In the United States, about 51% of adults are considered obese. () Over the past five decades, the percentage of overweight men and women has nearly doubled, while the number of obese adults has nearly tripled. Obesity is linked to an increased chance of developing a number of health problems, such as high blood pressure, heart disease, and diabetes. () The group most at risk is people who are overweight as children and teens, due to the risk of becoming obese as adults. () Red meat, such as beef, pork, and lamb, has been associated with a higher risk of developing heart disease, and those who eat more red meat are more likely to become obese than those who eat little or no red meat. ()
Red meat is one of the most popular meats to eat on the planet. From the US to China, from Brazil to India, and everywhere in-between, people like to chow down on beef, pork, and lamb. But what about the effect red meat has on our health?
Is red meat healthy, unhealthy or neutral? Should they be eaten freely during a low-carb ketogenic diet or should their consumption be limited?
Depending on the expert you talk to, these questions may be answered very differently.
Has a strong link been shown between red meat and heart disease, cancer or other diseases? Will regular use shorten your life or expose you to health problems?
Here’s our guide to red meat information, so you can make an informed decision about whether and how much red meat to include in your diet.
Disclaimer : Many health and nutritionists consider red meat to be potentially harmful to long-term health. A careful analysis of the scientific evidence shows that there is room for debate, given the quality of the evidence on which current conventional wisdom is based.
We recognize that in many of the studies cited, there are both proponents and opponents of meat financing. While the funding source does not refute the data, it does question its robustness. This is one of the many reasons listed in this guide why the evidence on both sides is not as strong as one would like.
This guide is our attempt to summarize current scientific knowledge. It is aimed at adults who are concerned about meat consumption and health.
Discuss any changes in your lifestyle with your doctor. Full disclaimer
What is red meat?
Red meat comes from mammals. In its raw state, it usually looks dark red because it contains a lot of myoglobin, an iron-containing protein that stores oxygen in the animals’ muscles. The red meat category includes beef, pork, lamb, veal, goat, bison, venison and other game meat.
The term red meat can be confusing, however, as veal and pork are often light in color, while duck, as well as salmon and some other fish, have a reddish tinge. However, when we talk about meat from a nutritional point of view, white meat refers to poultry and fish, which contain less myoglobin and iron than red meat.
Red meat can be fresh or processed. Fresh red meat is exactly what it looks like: Meat that does not contain additives should be kept in the refrigerator and eaten within a few days of roasting, grilling, stewing, etc.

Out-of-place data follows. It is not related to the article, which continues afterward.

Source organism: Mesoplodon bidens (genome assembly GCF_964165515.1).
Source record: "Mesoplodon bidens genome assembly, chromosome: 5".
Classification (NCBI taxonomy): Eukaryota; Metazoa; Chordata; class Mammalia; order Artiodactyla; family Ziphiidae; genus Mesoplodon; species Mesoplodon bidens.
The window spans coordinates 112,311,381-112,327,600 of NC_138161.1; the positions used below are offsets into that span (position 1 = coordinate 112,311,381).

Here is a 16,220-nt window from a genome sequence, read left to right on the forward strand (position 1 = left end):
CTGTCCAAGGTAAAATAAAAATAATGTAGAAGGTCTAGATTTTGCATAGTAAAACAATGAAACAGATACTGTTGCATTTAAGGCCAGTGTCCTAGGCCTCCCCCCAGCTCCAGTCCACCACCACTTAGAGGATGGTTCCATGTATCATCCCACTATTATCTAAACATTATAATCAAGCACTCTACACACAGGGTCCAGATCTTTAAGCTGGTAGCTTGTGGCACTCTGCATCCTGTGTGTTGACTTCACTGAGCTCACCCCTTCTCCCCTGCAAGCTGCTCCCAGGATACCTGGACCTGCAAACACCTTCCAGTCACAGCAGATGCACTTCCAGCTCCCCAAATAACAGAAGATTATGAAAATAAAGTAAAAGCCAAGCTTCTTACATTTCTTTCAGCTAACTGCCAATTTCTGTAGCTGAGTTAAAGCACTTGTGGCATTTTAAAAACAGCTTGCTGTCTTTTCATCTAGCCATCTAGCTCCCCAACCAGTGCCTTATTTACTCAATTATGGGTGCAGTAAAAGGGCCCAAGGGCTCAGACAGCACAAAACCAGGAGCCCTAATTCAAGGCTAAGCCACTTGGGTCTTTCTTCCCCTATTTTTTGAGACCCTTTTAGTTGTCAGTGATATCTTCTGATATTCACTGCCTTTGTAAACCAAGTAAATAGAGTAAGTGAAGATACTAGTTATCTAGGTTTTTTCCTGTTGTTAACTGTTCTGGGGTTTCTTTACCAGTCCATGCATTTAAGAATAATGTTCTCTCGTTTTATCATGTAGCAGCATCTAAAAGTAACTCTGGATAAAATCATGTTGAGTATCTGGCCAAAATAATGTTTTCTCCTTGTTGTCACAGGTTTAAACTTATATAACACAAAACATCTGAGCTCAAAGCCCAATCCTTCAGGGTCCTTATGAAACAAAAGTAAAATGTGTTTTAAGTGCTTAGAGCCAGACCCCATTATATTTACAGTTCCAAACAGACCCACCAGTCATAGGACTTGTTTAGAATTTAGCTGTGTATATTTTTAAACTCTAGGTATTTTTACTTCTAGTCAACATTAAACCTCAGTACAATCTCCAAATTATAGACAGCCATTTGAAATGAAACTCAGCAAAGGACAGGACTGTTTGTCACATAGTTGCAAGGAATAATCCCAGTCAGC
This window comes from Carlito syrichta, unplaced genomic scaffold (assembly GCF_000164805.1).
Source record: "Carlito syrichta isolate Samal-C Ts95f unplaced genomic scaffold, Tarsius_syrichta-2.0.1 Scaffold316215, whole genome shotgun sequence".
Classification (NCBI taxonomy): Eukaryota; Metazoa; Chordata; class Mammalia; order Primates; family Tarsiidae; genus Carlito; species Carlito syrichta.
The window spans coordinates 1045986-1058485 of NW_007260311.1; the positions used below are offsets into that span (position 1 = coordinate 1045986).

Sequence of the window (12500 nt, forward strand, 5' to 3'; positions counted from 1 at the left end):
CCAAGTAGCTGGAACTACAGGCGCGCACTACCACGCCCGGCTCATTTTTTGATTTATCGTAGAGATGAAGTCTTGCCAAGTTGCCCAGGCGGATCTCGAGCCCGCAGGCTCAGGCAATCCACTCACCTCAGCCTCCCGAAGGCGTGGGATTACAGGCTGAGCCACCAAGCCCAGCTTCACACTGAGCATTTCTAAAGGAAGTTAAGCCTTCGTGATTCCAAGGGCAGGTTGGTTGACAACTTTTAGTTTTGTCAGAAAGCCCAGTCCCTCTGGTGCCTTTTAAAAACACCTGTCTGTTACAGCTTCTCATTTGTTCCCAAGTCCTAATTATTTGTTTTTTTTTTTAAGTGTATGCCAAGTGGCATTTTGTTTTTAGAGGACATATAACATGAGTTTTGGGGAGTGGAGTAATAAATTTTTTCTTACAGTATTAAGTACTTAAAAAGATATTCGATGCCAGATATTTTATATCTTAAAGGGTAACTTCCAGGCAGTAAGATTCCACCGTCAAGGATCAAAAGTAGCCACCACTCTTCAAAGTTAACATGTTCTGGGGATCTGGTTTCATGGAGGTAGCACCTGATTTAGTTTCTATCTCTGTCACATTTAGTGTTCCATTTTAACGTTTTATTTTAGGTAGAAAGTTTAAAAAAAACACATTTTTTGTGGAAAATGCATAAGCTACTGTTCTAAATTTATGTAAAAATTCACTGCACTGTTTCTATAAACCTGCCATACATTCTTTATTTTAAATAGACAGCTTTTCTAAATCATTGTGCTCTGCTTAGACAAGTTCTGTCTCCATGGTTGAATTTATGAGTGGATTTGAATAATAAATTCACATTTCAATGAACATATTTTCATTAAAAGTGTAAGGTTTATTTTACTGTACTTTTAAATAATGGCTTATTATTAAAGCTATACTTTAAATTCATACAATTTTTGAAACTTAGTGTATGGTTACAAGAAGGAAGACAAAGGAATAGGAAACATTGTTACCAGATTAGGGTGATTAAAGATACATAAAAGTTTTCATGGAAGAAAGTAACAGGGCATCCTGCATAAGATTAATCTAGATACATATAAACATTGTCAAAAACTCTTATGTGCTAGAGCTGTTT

Processed red meat is a broader term that refers to meat that has been modified by salting, curing, smoking, preserving or treating with preservatives. The most popular types are bacon, salami, sausages, hot dogs and jerky.
The shelf life of different types of meat products is very wide; some meats can be kept in the refrigerator for only a few days, while dried or preserved types can remain edible for months or even years if kept at room temperature. In addition, some processed meat products contain salt as the only additive, while others may contain sugar, starch, other fillers and chemicals such as nitrites.
Benefits of red meat consumption
Animal feeding is an important part of our evolutionary past and has probably played a crucial role in our development as a species. To them is even attributed the development of a large and complex human brain, although evolutionary science is unclear at best on this point. Perhaps we are even genetically conditioned to enjoy the taste and texture of meat from a young age.
Red meat is not only delicious and hearty, but it also offers many nutritional benefits:
- High quality proteins: A portion of red meat (100 g) contains about 20-25 g of protein, depending on the fat content of the meat (lean meat contains more protein). Like eggs, milk and other animal products, red meat provides protein that is considered complete, meaning it contains all nine essential amino acids in the amounts your body needs. More on protein:
Protein in a low-carb or keto diet
Guide Along with fats and carbohydrates, protein is one of the three macronutrients (macros) in the diet and plays a unique and important role in the body. Here’s a guide to everything you need to know about protein in a low-carb or ketogenic lifestyle.
- Various vitamins and minerals: Red meat is an excellent source of many important micronutrients, including vitamin B12, niacin, selenium, zinc and potassium.
- Hem-iron: All red meat is rich in haem iron, which is more easily absorbed by the body than the non-haem form of iron found in plants. Regular consumption of red meat can help increase iron stores and prevent iron deficiency anemia.
- Can help maintain the muscles: It is unfortunate that as we age, due to hormonal and other physiological changes, we tend to lose muscle. In one study, older women who ate 160 grams of red meat six days a week in combination with strength training achieved a greater increase in lean muscle mass and strength than the group who did strength training alone. Similar improvements were found in studies of young and middle-aged men who ate beef and triathletes who took beef supplements, compared with men of similar age who ate a lacto-vegetarian diet or took whey supplements during weight training.
- Can help prevent embrittlement: In a recent study of older women, eating more animal protein, including red meat, was associated with a lower risk of weakness, loss of strength and other changes that typically occur with age.
In addition, animal protein sources can help maintain lean body mass regardless of the level of physical activity.
What does research show about the potential harm of meat?